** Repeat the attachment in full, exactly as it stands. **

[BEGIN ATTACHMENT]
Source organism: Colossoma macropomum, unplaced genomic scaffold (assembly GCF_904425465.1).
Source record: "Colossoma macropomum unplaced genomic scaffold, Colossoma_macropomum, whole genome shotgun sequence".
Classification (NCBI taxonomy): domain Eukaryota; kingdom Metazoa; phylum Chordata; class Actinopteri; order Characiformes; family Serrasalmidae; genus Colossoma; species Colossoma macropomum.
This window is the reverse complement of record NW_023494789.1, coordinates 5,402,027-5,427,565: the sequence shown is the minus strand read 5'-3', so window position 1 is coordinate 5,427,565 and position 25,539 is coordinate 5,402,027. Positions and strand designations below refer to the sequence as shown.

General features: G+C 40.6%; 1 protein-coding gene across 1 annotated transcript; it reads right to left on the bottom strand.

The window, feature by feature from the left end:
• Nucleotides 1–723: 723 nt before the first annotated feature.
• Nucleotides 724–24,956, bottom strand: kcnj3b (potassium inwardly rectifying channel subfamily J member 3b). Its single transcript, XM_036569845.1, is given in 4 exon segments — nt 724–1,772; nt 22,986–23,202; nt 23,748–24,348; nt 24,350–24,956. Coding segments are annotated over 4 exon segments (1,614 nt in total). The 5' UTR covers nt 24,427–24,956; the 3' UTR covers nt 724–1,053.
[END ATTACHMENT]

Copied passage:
Source organism: Colossoma macropomum, unplaced genomic scaffold (assembly GCF_904425465.1).
Source record: "Colossoma macropomum unplaced genomic scaffold, Colossoma_macropomum, whole genome shotgun sequence".
Classification (NCBI taxonomy): domain Eukaryota; kingdom Metazoa; phylum Chordata; class Actinopteri; order Characiformes; family Serrasalmidae; genus Colossoma; species Colossoma macropomum.
This window is the reverse complement of record NW_023494789.1, coordinates 5,402,027-5,427,565: the sequence shown is the minus strand read 5'-3', so window position 1 is coordinate 5,427,565 and position 25,539 is coordinate 5,402,027. Positions and strand designations below refer to the sequence as shown.

General features: G+C 40.6%; 1 protein-coding gene across 1 annotated transcript; it reads right to left on the bottom strand.

The window, feature by feature from the left end:
• Nucleotides 1–723: 723 nt before the first annotated feature.
• Nucleotides 724–24,956, bottom strand: kcnj3b (potassium inwardly rectifying channel subfamily J member 3b). Its single transcript, XM_036569845.1, is given in 4 exon segments — nt 724–1,772; nt 22,986–23,202; nt 23,748–24,348; nt 24,350–24,956. Coding segments are annotated over 4 exon segments (1,614 nt in total). The 5' UTR covers nt 24,427–24,956; the 3' UTR covers nt 724–1,053.